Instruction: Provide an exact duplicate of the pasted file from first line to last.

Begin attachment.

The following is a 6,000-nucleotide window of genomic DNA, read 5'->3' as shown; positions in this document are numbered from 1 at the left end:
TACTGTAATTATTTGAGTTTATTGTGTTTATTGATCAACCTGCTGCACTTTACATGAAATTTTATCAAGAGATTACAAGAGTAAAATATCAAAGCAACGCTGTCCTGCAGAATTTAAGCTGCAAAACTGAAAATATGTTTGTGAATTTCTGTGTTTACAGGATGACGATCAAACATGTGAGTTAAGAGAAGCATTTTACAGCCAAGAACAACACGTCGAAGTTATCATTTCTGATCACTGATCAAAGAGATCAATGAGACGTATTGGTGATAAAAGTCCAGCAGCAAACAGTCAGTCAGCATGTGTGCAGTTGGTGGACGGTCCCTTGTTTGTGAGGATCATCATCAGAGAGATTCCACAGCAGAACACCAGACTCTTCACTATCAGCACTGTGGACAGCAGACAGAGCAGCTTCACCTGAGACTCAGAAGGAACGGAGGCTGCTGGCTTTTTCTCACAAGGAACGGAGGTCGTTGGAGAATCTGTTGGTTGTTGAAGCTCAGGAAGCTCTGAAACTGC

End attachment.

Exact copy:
The following is a 6,000-nucleotide window of genomic DNA, read 5'->3' as shown; positions in this document are numbered from 1 at the left end:
TACTGTAATTATTTGAGTTTATTGTGTTTATTGATCAACCTGCTGCACTTTACATGAAATTTTATCAAGAGATTACAAGAGTAAAATATCAAAGCAACGCTGTCCTGCAGAATTTAAGCTGCAAAACTGAAAATATGTTTGTGAATTTCTGTGTTTACAGGATGACGATCAAACATGTGAGTTAAGAGAAGCATTTTACAGCCAAGAACAACACGTCGAAGTTATCATTTCTGATCACTGATCAAAGAGATCAATGAGACGTATTGGTGATAAAAGTCCAGCAGCAAACAGTCAGTCAGCATGTGTGCAGTTGGTGGACGGTCCCTTGTTTGTGAGGATCATCATCAGAGAGATTCCACAGCAGAACACCAGACTCTTCACTATCAGCACTGTGGACAGCAGACAGAGCAGCTTCACCTGAGACTCAGAAGGAACGGAGGCTGCTGGCTTTTTCTCACAAGGAACGGAGGTCGTTGGAGAATCTGTTGGTTGTTGAAGCTCAGGAAGCTCTGAAACTGC